At Sunday Mass, Scarce Mention of Cardinal Wuerl’s Resignation

By Moriah Balingit
Washington Post
October 14, 2018

Parishioners celebrate a noon Mass in Spanish at the Shrine of the Sacred Heart on Sunday. (Matt McClain/The Washington Post)

On a somber, gray Sunday afternoon, parishioners streamed into the Shrine of the Sacred Heart in Columbia Heights, many to celebrate the canonization of Archbishop Oscar Romero, who was slain in 1980 after speaking out against military repression in El Salvador.

But as they celebrated the elevation of one beloved archbishop, many also were celebrating their first Mass after the downfall of their own.

On Friday, Pope Francis accepted the resignation of Washington Archbishop Donald Wuerl, the cardinal who for 12 years oversaw the archdiocese where more than a half-million Catholics worship.

Wuerl stepped down after a report from a Pennsylvania grand jury that depicted decades of systemic sexual abuse within the church — some of it occurring in Pittsburgh, where Wuerl served as bishop.

For longtime parishioners who had come to know Wuerl as a warm and captivating man, his departure was a necessary but deeply saddening development.

Luis Sanchez prays during a morning Mass at the Shrine of the Sacred Heart on Sunday. (Matt McClain/The Washington Post)

“I really liked him,” said Terry Browne, a medical assistant who recalled Wuerl as a “humble, soft-spoken” man. Wuerl presided over the Mass when Browne’s daughter received First Communion. “For him to resign, it was just really sad.”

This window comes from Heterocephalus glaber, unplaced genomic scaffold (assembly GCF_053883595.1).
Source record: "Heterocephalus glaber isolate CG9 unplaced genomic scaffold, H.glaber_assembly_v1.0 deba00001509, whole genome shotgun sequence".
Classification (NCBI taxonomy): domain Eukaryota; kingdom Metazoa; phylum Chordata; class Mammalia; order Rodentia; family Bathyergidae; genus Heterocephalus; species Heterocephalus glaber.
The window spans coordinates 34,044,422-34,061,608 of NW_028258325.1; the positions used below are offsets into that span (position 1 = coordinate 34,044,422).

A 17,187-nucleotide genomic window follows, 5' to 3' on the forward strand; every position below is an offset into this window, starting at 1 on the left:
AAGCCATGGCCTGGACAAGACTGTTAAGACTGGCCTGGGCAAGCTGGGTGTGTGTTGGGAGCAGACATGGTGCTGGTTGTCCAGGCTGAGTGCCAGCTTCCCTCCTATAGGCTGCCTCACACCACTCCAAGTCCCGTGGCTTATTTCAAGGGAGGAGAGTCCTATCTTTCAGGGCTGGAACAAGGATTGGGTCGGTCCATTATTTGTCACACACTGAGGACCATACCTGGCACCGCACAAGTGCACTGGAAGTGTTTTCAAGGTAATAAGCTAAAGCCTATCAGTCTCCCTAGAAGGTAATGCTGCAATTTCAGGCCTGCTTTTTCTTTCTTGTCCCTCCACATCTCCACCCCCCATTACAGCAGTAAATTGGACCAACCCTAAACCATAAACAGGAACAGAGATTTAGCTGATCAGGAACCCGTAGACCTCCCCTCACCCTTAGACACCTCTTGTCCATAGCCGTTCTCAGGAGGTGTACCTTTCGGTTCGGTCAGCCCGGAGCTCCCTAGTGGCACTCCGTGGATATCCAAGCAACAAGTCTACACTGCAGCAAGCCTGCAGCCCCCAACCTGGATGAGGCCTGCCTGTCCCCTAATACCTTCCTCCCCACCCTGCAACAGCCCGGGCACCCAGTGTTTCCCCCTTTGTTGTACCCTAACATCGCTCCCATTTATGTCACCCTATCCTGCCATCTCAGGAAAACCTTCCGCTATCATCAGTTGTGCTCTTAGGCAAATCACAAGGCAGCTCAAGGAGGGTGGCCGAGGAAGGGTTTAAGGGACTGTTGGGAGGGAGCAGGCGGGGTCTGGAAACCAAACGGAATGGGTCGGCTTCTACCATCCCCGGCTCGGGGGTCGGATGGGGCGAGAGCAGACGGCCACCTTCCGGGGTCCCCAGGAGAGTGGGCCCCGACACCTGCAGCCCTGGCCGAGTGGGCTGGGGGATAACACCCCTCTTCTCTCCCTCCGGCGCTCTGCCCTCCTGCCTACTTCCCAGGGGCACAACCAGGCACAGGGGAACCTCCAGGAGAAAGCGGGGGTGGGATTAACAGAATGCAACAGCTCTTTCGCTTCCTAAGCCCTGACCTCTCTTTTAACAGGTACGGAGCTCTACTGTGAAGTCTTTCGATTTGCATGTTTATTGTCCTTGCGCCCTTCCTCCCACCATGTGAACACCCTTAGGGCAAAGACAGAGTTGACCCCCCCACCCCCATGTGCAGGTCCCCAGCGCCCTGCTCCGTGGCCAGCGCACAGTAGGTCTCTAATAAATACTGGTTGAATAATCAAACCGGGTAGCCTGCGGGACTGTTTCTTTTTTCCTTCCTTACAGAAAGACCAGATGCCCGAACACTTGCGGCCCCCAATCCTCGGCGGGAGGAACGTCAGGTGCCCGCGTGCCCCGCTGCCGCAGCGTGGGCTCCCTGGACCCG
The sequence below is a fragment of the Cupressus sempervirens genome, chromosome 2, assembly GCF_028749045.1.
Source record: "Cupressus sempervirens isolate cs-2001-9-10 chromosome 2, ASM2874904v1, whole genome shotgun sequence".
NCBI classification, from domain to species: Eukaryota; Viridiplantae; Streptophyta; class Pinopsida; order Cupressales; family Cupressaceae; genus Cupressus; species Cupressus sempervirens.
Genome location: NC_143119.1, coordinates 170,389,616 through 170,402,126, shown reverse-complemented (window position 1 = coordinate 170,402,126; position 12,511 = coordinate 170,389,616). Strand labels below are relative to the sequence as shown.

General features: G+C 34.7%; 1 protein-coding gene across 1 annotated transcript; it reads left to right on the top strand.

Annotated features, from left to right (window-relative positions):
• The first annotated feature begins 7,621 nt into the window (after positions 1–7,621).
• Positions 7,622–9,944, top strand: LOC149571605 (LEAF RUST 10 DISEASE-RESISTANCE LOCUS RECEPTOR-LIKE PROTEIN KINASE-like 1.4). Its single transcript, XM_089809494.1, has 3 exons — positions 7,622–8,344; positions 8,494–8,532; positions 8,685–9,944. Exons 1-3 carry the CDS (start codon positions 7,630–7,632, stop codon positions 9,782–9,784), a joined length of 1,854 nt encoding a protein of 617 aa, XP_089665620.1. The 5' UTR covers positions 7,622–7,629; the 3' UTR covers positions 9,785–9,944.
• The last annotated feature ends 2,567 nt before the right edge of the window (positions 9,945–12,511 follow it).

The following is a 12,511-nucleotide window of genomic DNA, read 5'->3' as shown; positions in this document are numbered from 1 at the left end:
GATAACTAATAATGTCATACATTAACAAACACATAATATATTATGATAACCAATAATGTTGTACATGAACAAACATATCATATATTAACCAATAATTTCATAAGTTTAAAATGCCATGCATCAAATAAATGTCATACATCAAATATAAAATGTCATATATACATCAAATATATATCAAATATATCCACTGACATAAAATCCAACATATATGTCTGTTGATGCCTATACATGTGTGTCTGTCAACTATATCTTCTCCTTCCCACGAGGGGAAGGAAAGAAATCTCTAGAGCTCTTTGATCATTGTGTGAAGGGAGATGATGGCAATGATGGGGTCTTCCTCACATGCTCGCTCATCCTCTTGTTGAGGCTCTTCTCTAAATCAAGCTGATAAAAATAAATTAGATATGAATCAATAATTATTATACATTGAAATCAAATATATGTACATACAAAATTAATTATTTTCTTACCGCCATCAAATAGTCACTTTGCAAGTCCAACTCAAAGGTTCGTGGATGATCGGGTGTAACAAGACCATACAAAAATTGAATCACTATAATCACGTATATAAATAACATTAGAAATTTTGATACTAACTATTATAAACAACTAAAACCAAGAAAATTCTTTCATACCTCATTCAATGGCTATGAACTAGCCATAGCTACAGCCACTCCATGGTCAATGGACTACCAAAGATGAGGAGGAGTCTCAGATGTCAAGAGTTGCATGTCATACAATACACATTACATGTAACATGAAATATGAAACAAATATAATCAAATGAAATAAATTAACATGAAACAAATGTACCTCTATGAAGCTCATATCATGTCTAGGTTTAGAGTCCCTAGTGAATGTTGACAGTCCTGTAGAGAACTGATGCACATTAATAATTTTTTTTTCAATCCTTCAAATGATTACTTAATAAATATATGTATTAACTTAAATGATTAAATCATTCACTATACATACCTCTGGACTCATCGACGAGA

But Browne said that if Wuerl decided to resign, parishioners should trust that it was time for him to go.

“He alone knows what happened,” Browne said.

Wuerl’s resignation is the culmination of the latest reckoning for church leaders over reports of sexual abuse by priests and a failure among church leaders to hold them to account. Wuerl’s legacy had been one of an aggressive reformer. He fought the Vatican when it sought to reinstate an abusive priest, and he advocated to oust others accused of molesting children.

But the grand jury report commissioned by the Pennsylvania attorney general showed that Wuerl allowed abusive priests to transfer to roles away from churches, even though some still involved contact with children. In one case, for example, he allowed a priest accused of abuse to become a hospital chaplain. The priest was later accused of molesting a patient.

Services on Sunday never directly addressed Wuerl’s resignation, with homilies focusing on the dangers of materialism and the legacy of Romero.

But there was one allusion to the abuse scandal when a young man asked the congregation to pray “for young people, who are the most vulnerable, that they remain safe and protected and .?.?. [for] clergy who have not lived up to their calling.”

William Mercado, a construction worker who attended a ­Spanish-language morning Mass, said the church should replace Wuerl with someone untouched by the scandal.

“The leaders of the church are important,” Mercado said. “We believe in the leaders that we have.”

Martin Geislinger, who works in finance, attended a morning service with his two teenage daughters.

“It’s disappointing,” Geislinger said. “It highlights the changes that are long overdue for the church, like priests being able to marry, and women in the priesthood.”

But none said it would compromise their faith or commitment to the church.

Ileana Lopez, 42, a retail manager in the District, attended a noon service with her 82-year-old mother, a native of Nicaragua. Both said they heard rumors about abuse and coverups for decades in previous congregations, long before any of it became public.

“As long as your faith is strong, it doesn’t matter,” Lopez said.

Said her mother: “No religion is perfect.”

Browne echoed that sentiment.

“We don’t come to church to worship the priests,” Browne said. “It’s a higher power.”








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